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7 Dividend Stocks That Could Make You Rich

|Includes: ABT, JNJ, MCD, Altria Group, Inc. (MO), MRK, T, VZ, XOM
By Eli Inkrot

You want to be rich and you would like for it to happen now. There’s good news and there’s bad news. Good news- You can be rich. Bad news- It’s going to take some time. There are profits to be made in endlessly searching for undervalued stocks or making cents on the dollar day-trades. But these options aren’t necessarily viable or appropriate, especially if given stringent individual risk tolerances.

The equation of wealth is usually a product of time.

What is your Modus operandi? If you’re in to above average yields, double digit dividend growth rates and a strong history of making payouts, Altria (NYSE:MO) might just be the stock for you. This tobacco manufacture has not only paid but also increased dividend payments for 42 straight years and has a current yield of 5.6%. Many refuse to hold this smoking giant due to its ‘sinful’ business and after all a bad reputation and price add-ons, or “sin taxes”, can’t be good for business. But then again, with over a billion smokers consistently providing their inelastic demand MO does have significant pricing power. The 81% payout ratio is approaching worrisome, but the 5 year average dividend growth rate nearing 15% and strong payout history are promising. If Altria can keep the same growth rate for the next five years your yield on cost would double to over 11%; and that’s before any price appreciation.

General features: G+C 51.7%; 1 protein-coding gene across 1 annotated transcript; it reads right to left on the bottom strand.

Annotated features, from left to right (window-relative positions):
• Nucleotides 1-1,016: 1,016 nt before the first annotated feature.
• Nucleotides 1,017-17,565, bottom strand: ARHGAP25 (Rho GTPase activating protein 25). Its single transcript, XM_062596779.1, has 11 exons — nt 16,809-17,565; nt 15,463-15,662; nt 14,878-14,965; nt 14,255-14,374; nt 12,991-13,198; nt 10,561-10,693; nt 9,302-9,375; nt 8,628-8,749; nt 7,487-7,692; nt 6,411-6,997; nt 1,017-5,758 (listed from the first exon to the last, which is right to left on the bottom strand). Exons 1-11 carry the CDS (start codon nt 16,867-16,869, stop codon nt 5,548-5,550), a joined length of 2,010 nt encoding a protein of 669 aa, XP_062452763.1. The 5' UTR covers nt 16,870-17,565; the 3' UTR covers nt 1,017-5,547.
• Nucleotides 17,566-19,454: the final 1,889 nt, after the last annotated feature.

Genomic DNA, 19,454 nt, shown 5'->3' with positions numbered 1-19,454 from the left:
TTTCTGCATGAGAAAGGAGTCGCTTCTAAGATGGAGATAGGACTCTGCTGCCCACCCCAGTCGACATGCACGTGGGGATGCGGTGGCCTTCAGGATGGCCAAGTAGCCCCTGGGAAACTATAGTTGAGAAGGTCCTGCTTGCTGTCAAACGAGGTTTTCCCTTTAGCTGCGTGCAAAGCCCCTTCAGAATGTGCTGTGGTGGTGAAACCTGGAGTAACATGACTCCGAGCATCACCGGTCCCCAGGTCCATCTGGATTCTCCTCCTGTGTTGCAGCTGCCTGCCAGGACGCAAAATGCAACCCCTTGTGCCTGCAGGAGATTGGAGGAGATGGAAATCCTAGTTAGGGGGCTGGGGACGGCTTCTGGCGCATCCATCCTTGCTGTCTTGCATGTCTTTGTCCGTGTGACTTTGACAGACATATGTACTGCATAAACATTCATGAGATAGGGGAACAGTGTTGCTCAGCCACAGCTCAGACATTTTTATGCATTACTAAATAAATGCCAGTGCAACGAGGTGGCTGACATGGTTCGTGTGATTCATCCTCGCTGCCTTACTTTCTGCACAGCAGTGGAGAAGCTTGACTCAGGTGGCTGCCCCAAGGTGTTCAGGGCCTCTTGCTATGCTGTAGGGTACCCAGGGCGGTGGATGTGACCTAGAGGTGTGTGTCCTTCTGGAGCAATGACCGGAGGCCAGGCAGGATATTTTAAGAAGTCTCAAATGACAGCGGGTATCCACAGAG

Let’s say you can’t morally buy MO because of the negative health effects. Johnson & Johnson (NYSE:JNJ) could be another way to go. This $160 Billion healthcare company has consistently increased dividends for an impressive 48 straight years. The 3.6% current yield is above average and another dividend increase might be on its way very soon. Recently the stock has trended upward as JNJ announced its settlement with Merck (NYSE:MRK), after 2 years of arbitration. But it has remained relatively flat amidst the current overall uptrend, as a string of recalls has bogged JNJ down. The earnings announcement is set for Tuesday, April 19th before the bell and could be a turning point. The 45% payout ratio and strong history suggest dividends will continue to grow. Given the near 11% average 5 year growth rate, JNJ’s 3.6% current yield could turn into a 10% yield on cost in just 10 years.

JNJ was refreshing, let’s stick with the heath care sector and move on to Abbott Laboratories (NYSE:ABT). This Illinois based drug manufacture has increased dividend payouts for 39 straight years and has a current yield of 3.7%. The 65% payout ratio is in line and the dividend growth rate has been quite stable hovering around 10% for the 1, 3, 5 and 10 year averages. Further ABT has slightly increased its dividend payout growth rates as of late. If Abbott can keep it up for the next 10 years it’ll come in with a yield on cost just under 10%; do it for 20 years and it’ll be closer to 25%.